A nova in Sagittarius, discovered a few nights ago by a Japanese amateur, has become bright enough to see in binoculars.

Update: As of October 31st, the nova had been holding at about magnitude 8.0 for a week. It's temporarily designated TCP J18102829-2729590.

This is not to be confused with another nova just above the spout of the Sagittarius Teapot! The new one, temporarily named ASASSN-16ma, was discovered five days later on October 25th. As of October 31st it was about magnitude 9.7 and perhaps still rising. Expect an article by Bob King shortly.

Look What the Pot Cooked Up
This map shows the sky facing southwest in late twilight for observers across the central U.S. and southern Europe. The 8th-magnitude nova (exaggerated here!) lies just above the spout of the Sagittarius Teapot, at right ascension 18h 10m 28s, declination –27° 29′ 59″.  It has been temporarily dubbed TCP J18102829-2729590 accordingly.
Stellarium

Just in the nick for time — at least for northern observers — a bright nova has been discovered in Sagittarius. I say "nick of time" because the constellation is sinking in the southwestern sky right after dusk, affording only a short viewing window from mid-northern latitudes. But a window it is, and there's still time to snatch a view of this amazing stellar explosion. Just make sure to look right after the end of twilight. That means about an hour and a half after your local sunset time.

A Deeper Look
I've labeled the two bright 'spout stars' in this more detailed map, which shows stars to about magnitude 9.5. This will get you very close. To continue to the nova, use the more detailed chart below.
Stellarium

Well-known nova hunter Koichi Itagaki of Japan nabbed the "new star" on October 20th, using a 180-mm telephoto lens to take sky-patrol photos. At the time it was only about 11th magnitude. But within two days, the star shot up an additional three magnitudes and now shines brighter than 8.0. That puts it within range of 50-mm binoculars and any telescope you might have.

Nova by Way of Dolphin and Triangle
Use this final chart, which shows stars to about magnitude 10.5, to arrive at the nova. I've labeled a couple suggestive asterisms you can look for that will help you get there. North is up. 
Stellarium

Get out early for the best views. First, locate Sagittarius in the southwestern sky using Mars as your guide. Then focus on the two stars at the end of the spout and use the maps above to track your way through a dense Milky Way field to pinpoint the nova. Work step by step; it may take some time. It is Sagittarius after all, a constellation known for its stellar throngs.

Takes Two to Tango
Novae occur in close binary systems where one star is a tiny but extremely compact white dwarf star. The dwarf pulls material into a disk around itself, some of which is funneled to the surface and ignites in a nova explosion.
NASA

All classical novae are close binary stars with a compact white dwarf stealing hydrogen from its companion. The gas ultimately funnels down to the surface of the dwarf, where its piles up on the star’s surface. It becomes compacted by gravity and heated until hydrogen fusion ignites. The layer explodes like a hydrogen bomb in the shape a thin shell enclosing the star. This is what you see when you look at a nova – a gigantic bomb going off! The underlying white dwarf survives intact, and begins accreting a new, fresh layer that will eventually explode again.

Material gets blasted into space at tremendous speeds of some 3,000 kilometers per second (6.2 million mph). A faint, unnoticed star brightens 50,000 to 100,000 times in a matter of hours, becoming luminous enough for someone back here on Earth to spot it in binoculars over the trees. Simply remarkable.

You can keep track of what the nova's doing night to night by visiting the American Association of Variable Star Observers (AAVSO) website and entering its temporary name, TCP J18102829-2729590, in the Pick a Star box. You then have options to check recent observations, plot a light curve of them, or create a chart of your own. More details, including recent magnitude estimates, can be found in the AAVSO's Alert Notice for the nova. Click here to download an AAVSO chart with magnitudes, so you can track the star's changing brightness.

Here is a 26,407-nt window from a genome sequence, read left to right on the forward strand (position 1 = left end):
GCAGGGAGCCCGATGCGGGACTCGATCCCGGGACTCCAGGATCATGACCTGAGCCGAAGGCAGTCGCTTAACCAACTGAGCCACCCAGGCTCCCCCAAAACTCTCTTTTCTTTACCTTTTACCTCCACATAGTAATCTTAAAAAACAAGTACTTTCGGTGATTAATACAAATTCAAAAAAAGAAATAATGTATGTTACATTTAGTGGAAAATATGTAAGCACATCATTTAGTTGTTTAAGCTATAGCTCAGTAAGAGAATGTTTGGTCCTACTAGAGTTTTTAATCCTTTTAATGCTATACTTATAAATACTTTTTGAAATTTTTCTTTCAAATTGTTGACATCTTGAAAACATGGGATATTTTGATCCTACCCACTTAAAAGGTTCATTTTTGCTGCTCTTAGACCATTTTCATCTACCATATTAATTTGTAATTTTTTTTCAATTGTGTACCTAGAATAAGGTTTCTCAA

Good luck and let us know how the nova's doing! I can't wait to see it myself tonight.

Comments


Image of Graham-Wolf

Graham-Wolf

October 24, 2016 at 8:28 pm

Thanks Bob.

Heard about it just yesterday.
It's definitely observable here at 46 South, NZ, and not too far from Comet 29p/SW1.
Suggesting that 29p/SW1 comet observers, also swing their scopes etc, across to the Nova and "clock it", too. Two visual trophies for the price of one...

You should have NO trouble picking it out, Bob. Good luck!

Regards
Graham W. Wolf:- NZ

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Joe Stieber

October 24, 2016 at 10:33 pm

Thanks for the heads-up Bob! I was out earlier this evening (24-Oct-2016) and easily spotted the nova with my 16x70 binoculars from a suburban location. I even got a snapshot of it with my DSLR.

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Bob King

October 24, 2016 at 10:36 pm

Great to hear it, Joe. I managed to get out just in time here tonight and also caught the nova. Through the scope it appeared red. Using an AAVSO chart, I estimated magnitude +7.9. Brightest nova in a while.

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SNH

October 25, 2016 at 4:42 pm

Sweet! Another Sagittarius nova!! I wish I would have caught your article last evening though when I was out observing. That's okay because I can set up again today or observe the nova in binoculars. Awesome! I look binoculars objects. Keep me posted.

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Bob King

October 25, 2016 at 4:44 pm

Wishing you clear skies, SNH! I saw it at +7.9. A tough one for me in binoculars (it was low, I live north) but simple in my scope.

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October 27, 2016 at 4:15 am

Very tasty. Well done, Itagaki, and thanks for the article, Bob!

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Bob King

October 27, 2016 at 11:08 am

Thanks Steakandeggs -- I hope you're able to see it yourself before too long.

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October 28, 2016 at 11:43 am

How long will the nova last?

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ScienceKid

October 28, 2016 at 4:38 pm

I hope for a while.

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Bob King

October 28, 2016 at 5:05 pm

Science Kid,
You can ready my response to DirtyLens. Also keep this in mind: the nova will return to the morning sky eventually and be visible for a long time though of course it will probably have faded a good amount.